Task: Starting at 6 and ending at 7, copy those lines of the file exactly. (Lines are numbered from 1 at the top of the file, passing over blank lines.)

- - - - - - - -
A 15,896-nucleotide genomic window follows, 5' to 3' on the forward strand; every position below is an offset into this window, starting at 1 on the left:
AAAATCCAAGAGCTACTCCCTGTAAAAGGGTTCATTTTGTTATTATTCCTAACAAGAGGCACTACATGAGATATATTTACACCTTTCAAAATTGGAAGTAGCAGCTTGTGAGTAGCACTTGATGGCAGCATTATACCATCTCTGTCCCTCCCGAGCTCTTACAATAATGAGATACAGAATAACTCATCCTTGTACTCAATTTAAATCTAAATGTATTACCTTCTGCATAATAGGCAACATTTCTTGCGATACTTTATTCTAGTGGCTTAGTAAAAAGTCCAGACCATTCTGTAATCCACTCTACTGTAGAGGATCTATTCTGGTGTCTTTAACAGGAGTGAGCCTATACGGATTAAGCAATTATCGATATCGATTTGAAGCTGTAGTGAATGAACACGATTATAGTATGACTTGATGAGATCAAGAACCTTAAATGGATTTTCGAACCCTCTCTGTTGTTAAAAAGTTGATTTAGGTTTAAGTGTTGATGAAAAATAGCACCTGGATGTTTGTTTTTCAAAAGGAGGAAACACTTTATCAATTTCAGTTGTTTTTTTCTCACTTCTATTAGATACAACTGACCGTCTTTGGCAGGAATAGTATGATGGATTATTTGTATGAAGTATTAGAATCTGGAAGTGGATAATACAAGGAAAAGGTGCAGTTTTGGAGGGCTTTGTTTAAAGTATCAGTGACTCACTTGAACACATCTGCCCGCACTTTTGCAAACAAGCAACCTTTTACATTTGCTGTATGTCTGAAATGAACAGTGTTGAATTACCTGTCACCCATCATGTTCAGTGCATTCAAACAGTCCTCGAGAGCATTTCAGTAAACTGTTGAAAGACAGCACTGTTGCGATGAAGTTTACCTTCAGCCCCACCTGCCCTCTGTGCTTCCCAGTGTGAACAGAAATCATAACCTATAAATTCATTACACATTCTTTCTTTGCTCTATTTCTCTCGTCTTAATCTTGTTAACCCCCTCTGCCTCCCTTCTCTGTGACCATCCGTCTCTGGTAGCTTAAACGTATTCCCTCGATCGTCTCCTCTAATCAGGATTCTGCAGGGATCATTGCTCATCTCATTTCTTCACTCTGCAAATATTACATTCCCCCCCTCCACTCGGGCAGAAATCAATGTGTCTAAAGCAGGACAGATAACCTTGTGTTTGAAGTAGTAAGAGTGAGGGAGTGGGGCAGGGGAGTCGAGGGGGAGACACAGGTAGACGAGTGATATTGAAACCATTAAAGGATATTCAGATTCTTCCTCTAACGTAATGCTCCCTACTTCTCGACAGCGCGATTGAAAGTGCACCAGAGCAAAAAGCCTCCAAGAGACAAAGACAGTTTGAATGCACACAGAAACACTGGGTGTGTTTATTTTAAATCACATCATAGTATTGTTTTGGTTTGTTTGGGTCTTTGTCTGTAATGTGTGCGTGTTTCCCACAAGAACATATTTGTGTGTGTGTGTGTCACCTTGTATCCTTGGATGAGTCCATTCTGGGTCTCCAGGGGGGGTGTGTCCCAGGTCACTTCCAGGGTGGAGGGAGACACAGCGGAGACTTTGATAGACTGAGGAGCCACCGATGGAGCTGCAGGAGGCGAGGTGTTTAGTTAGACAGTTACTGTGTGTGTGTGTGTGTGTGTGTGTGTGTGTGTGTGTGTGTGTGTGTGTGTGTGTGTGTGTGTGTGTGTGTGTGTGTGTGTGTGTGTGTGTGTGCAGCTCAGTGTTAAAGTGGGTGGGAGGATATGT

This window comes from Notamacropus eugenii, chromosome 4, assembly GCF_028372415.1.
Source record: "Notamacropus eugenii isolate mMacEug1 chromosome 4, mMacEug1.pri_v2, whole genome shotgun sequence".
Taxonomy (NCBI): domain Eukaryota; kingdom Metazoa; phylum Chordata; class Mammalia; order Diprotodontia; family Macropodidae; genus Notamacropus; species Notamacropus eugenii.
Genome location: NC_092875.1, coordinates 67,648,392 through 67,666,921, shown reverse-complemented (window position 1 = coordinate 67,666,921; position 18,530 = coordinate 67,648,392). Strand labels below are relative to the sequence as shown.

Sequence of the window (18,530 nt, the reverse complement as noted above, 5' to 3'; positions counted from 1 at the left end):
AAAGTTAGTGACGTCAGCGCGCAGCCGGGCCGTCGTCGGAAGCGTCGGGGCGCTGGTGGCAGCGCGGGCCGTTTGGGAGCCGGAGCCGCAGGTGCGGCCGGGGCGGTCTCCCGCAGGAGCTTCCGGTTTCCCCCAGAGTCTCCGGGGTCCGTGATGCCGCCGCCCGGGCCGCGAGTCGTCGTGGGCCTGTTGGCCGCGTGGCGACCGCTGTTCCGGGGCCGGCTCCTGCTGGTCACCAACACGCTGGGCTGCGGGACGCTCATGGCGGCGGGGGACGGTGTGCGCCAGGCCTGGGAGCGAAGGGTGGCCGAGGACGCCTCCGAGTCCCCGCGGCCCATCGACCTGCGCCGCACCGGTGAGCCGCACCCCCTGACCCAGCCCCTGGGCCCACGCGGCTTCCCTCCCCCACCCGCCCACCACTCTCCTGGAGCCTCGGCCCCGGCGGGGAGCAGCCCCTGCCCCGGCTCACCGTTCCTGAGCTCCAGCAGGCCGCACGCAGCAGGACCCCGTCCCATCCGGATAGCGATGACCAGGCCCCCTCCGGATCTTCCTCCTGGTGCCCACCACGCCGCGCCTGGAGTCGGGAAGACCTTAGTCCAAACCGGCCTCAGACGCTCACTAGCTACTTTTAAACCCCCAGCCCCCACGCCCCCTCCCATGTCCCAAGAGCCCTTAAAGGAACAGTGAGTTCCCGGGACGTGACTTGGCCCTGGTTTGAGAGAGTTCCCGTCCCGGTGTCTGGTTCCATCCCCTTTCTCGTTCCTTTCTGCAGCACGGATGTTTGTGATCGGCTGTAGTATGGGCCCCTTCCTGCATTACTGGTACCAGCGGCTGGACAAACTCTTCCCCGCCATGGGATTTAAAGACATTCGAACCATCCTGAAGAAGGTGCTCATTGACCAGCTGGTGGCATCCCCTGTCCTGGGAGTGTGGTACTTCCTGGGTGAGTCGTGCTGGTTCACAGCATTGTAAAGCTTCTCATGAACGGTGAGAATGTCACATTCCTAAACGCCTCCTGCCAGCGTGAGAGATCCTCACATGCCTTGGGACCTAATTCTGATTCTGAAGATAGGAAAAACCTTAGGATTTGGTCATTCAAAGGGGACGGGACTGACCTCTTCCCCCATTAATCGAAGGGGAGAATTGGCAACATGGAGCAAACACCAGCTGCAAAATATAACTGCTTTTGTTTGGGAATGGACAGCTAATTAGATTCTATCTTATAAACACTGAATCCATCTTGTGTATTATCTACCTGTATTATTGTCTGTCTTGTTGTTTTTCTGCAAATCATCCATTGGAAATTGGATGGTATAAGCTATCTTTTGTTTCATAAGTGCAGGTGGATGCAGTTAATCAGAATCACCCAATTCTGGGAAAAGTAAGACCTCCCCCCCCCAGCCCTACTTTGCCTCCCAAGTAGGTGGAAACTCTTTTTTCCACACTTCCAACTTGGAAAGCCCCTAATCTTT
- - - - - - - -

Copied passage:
Genome location: NC_092875.1, coordinates 67,648,392 through 67,666,921, shown reverse-complemented (window position 1 = coordinate 67,666,921; position 18,530 = coordinate 67,648,392). Strand labels below are relative to the sequence as shown.

Sequence of the window (18,530 nt, the reverse complement as noted above, 5' to 3'; positions counted from 1 at the left end):